• Published 4th May 2021
  • 2,257 Views, 81 Comments

Protocol 4 - MoonWoah

Being a Pilot is a difficult job, and an even more difficult life. This is the story about the unluckiest Pilot ever being thrown into a series of truly unfortunate events.

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2. Saddle Up

It was turning nightfall as his slow pace and haggard exhausted demeanor slugged through the loose sand under his heavy boots. He had struggled through the heat of this damned desert dutifully to reach the only visible structure in his radius, what he assumed to be the wrecked hull of the Orwell. His initial assumption of roughly ten kilometers seemed to be accurate, and at a nice walking pace he managed to get to the wreck at around two hours time.

He’d left his communications link to AK open the whole time, hoping that as he’d approached the site the hulking Titan would respond. To his chagrin, no such luck. To his further detriment, his vision seemed to be either permanently altered or taking it’s sweet ass time to return to normalcy. It wouldn’t pose him too much trouble as long as he kept the helmet on, but it would need to be taken off at some point.

He just sighed as he slung the now sandlogged Longbow back around his shoulder, activating his jump kit and starting to ascend to the top of the wrecked ship’s hull as best he could. It was trivial for a pilot as long in the service as he was to climb structures like this, he did it all the time out in the field where terrain varied heavily. Hanging off a particularly dinged panel of metal, he managed to make out stamped markings in a language he didn’t know.

“That's.. Odd.” From what he remembered from primary education, the universal language that the entire human empire used as their standard was derived from old English, a really odd combination of a large amount of odd tongues, and eventually turned into modern day Terran. It perplexed him that not only he couldn’t recognize the strange writing, but his helmet couldn’t either.

He snapped a picture of the odd writing and continued scaling the vessel, right up to the top as he had a nice vantage point to inspect the large piece of wreckage. It seemed this was some kind of exterior hull section that was ripped right off from the vessel.. It just didn’t look all too correct. Support pillars weren’t in the correct places and some engineering facets didn’t seem to make sense at all.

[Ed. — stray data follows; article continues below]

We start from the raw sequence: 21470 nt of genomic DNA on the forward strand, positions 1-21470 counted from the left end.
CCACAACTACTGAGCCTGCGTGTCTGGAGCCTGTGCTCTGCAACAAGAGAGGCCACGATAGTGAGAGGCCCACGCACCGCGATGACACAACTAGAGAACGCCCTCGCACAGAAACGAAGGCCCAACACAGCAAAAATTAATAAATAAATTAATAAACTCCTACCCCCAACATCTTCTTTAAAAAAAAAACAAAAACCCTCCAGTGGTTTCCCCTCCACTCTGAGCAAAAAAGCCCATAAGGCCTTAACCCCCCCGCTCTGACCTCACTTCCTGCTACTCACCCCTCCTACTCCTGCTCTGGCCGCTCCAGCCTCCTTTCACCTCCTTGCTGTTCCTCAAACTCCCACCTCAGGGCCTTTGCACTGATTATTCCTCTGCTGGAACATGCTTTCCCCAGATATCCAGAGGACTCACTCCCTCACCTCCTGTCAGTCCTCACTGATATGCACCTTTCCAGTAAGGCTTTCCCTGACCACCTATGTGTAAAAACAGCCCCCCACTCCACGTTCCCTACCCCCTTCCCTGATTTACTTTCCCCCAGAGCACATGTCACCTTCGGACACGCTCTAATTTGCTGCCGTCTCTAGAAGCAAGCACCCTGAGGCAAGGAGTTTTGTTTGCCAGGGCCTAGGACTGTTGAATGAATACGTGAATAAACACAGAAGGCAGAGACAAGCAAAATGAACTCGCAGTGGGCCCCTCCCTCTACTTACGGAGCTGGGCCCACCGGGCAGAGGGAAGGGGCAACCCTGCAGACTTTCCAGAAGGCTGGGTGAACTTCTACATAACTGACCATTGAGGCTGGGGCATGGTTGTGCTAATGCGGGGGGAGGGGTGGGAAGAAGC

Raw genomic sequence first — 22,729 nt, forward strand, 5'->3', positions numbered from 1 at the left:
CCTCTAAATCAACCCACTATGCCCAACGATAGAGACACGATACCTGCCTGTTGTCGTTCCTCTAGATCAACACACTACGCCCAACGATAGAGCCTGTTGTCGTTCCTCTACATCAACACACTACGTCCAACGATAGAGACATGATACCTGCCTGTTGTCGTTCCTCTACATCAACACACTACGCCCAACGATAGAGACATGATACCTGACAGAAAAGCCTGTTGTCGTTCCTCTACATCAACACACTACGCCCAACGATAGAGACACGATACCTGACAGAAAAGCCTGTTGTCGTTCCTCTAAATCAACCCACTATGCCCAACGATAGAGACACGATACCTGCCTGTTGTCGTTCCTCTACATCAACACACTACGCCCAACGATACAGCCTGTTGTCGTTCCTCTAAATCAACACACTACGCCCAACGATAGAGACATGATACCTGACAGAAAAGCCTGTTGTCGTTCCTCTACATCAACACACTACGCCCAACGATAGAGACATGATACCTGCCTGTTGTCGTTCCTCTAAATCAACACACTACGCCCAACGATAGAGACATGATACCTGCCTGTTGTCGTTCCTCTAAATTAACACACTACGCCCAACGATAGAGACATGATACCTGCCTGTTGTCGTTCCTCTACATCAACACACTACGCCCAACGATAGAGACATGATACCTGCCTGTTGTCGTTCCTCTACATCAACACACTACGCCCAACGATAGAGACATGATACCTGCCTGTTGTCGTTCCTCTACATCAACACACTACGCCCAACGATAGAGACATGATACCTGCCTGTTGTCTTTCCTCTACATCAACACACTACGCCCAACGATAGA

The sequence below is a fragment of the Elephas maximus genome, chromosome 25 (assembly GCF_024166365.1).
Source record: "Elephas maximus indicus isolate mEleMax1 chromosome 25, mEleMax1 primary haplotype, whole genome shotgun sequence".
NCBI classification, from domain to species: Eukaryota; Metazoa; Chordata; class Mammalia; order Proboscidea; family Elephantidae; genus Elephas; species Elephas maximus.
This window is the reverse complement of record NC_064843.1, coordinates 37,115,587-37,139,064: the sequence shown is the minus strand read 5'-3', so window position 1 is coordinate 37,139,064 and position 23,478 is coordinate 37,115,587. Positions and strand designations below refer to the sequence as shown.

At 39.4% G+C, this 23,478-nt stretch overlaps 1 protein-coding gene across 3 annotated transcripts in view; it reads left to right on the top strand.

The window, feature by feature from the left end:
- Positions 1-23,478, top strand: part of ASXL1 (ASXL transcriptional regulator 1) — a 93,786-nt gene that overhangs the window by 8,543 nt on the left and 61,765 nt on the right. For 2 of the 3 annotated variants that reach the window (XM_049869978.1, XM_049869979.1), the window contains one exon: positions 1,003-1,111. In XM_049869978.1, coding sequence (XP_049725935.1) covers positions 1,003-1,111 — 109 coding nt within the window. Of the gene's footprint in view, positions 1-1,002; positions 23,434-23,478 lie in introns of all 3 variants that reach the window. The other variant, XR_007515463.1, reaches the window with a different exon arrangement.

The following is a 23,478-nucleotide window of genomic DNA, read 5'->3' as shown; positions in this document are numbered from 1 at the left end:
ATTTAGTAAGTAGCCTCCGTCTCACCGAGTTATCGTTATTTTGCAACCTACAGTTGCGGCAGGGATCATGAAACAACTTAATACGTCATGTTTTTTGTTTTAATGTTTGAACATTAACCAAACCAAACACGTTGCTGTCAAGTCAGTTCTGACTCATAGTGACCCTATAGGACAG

His further confusion continued as he spied an unfamiliar symbol on the side of the outer hull, what looked like a.. Saddle? It was a bizarre minimalistic saddle design, with that same unfamiliar writing on it in somewhat faded red paint, although still somewhat legible to people who could actually read it. “That isn’t.. Anything on the Orwell.. Where the hell am I?”

He groaned and pulled a small device from the interior of his bandoleer, fiddling with it before raising a small thin antenna and turning on the device, theoretically allowing anyone listening to emergency frequencies the ability to locate his position via this beacon alone. He reminded himself the range on the communications link should have been extended from the height of the wreck he found himself on, and tried it again. “AK, you there buddy? C’mon you hunk of junk, lemme hear you.”

A low staticky buzz chimed right back in his ears, and he sighed deeply. Finding a decent enough position to lay on atop the heavy metal structure, he brought the light pack on his back down and started to rifle through it. “Damnation and hellfire you metal beast, where the hell are you?”

Eventually he found the target of his rifling, he’d found the tightly rolled bundle of fabric that served as his campaign cloak and make-shift cover in a pinch. The fabric was weaved with integral cloaking threads, so it basically was just an invisibility blanket. He unwound it and thought of the best way to set it up, deciding something akin to a simple lean-to would do fine for the night, though he’d have to find something more permanent if he couldn’t reach his partner.. Or figure out where he was.

Finishing his terrible under-the-stars lean-to was easy, spare metal poles were abundant enough to prop up the invisibility blanket, heh, easily. He sat down under the tarp right on his haunches as he looked up to where he’d left the distress beacon at the highest point on the wreck. ‘Someone’ll hear it.’ He started removing the light armor surrounding his torso, the bandoleer of ammo and various supplies coming with it.